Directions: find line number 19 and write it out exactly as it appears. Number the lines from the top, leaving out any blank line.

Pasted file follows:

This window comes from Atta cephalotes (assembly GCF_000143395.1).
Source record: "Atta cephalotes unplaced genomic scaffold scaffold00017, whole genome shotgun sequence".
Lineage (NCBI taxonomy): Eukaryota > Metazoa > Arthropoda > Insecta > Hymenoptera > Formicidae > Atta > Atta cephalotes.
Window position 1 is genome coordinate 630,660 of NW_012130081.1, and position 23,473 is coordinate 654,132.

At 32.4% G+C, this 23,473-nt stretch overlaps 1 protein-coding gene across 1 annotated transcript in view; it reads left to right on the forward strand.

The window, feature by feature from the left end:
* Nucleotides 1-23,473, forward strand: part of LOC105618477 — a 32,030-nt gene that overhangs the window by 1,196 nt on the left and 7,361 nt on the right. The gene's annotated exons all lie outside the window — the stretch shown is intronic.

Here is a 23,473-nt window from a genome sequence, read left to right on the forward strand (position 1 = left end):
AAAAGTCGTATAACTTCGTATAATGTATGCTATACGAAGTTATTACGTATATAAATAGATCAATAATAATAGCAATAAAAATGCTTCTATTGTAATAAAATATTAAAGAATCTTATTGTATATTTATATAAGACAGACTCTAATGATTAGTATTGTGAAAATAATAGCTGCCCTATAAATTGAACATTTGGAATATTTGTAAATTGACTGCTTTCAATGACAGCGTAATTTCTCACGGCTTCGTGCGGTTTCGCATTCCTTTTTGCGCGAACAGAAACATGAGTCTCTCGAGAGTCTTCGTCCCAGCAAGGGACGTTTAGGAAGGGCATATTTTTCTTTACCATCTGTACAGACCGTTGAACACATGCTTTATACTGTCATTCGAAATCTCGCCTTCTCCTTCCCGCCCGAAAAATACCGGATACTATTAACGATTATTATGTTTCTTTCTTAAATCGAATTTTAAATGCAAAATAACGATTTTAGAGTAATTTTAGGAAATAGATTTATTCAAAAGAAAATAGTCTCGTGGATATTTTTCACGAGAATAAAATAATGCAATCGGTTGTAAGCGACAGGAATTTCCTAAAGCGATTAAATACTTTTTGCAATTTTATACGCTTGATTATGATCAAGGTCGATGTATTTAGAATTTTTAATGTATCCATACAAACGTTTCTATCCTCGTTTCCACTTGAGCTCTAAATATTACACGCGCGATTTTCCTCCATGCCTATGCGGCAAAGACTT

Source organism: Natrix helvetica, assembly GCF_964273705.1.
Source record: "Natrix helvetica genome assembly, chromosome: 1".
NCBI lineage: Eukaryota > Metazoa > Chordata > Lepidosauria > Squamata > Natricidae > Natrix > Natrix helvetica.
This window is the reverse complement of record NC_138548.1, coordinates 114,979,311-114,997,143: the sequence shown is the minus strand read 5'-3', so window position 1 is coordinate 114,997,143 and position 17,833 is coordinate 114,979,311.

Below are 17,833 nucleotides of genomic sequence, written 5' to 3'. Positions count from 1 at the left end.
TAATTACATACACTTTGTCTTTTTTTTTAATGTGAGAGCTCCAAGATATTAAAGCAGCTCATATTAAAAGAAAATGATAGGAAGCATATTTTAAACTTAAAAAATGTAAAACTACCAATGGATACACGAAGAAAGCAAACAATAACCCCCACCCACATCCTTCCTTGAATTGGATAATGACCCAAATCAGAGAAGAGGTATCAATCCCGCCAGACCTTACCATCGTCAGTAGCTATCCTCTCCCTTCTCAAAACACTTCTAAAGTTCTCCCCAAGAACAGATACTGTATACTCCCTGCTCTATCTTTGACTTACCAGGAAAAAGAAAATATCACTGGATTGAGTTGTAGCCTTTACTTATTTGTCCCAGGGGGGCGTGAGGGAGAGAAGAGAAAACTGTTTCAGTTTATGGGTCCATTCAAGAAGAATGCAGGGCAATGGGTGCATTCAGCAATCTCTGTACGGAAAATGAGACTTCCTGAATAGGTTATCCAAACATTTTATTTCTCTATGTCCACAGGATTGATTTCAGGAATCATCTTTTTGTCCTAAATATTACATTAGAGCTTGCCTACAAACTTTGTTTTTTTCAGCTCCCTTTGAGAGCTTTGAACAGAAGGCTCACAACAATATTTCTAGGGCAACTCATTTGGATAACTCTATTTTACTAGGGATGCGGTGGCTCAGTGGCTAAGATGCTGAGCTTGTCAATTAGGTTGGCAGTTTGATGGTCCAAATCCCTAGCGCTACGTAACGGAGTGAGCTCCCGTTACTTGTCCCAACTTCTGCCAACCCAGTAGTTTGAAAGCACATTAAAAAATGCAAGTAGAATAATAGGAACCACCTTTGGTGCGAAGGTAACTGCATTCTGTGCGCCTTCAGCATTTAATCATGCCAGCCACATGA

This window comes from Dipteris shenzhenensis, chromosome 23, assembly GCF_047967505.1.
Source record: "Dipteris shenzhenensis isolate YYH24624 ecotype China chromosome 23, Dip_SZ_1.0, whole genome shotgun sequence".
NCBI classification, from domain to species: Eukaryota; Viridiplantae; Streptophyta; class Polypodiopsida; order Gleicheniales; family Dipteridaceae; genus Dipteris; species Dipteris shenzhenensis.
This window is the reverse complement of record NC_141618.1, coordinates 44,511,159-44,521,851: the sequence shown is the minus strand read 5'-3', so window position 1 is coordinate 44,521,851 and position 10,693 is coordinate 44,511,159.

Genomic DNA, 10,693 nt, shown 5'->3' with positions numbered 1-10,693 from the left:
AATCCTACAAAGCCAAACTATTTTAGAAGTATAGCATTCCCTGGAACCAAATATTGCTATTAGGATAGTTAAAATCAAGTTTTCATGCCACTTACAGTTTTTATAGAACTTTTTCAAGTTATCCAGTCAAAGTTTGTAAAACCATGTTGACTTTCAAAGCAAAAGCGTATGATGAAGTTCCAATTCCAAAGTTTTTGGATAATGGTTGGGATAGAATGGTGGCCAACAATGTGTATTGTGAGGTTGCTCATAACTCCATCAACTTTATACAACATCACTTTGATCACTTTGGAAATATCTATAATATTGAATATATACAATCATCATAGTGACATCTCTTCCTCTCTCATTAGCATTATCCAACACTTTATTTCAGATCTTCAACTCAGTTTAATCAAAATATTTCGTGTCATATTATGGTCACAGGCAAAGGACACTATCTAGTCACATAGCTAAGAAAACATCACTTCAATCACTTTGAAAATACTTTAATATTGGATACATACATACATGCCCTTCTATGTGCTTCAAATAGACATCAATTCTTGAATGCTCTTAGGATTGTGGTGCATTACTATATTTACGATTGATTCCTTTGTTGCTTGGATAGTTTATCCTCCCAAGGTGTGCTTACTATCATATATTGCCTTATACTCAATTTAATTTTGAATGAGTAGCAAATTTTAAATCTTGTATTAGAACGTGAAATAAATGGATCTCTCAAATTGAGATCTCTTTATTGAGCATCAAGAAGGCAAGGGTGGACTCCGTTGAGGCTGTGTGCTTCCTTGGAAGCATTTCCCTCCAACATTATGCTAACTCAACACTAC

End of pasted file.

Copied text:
This window is the reverse complement of record NC_141618.1, coordinates 44,511,159-44,521,851: the sequence shown is the minus strand read 5'-3', so window position 1 is coordinate 44,521,851 and position 10,693 is coordinate 44,511,159.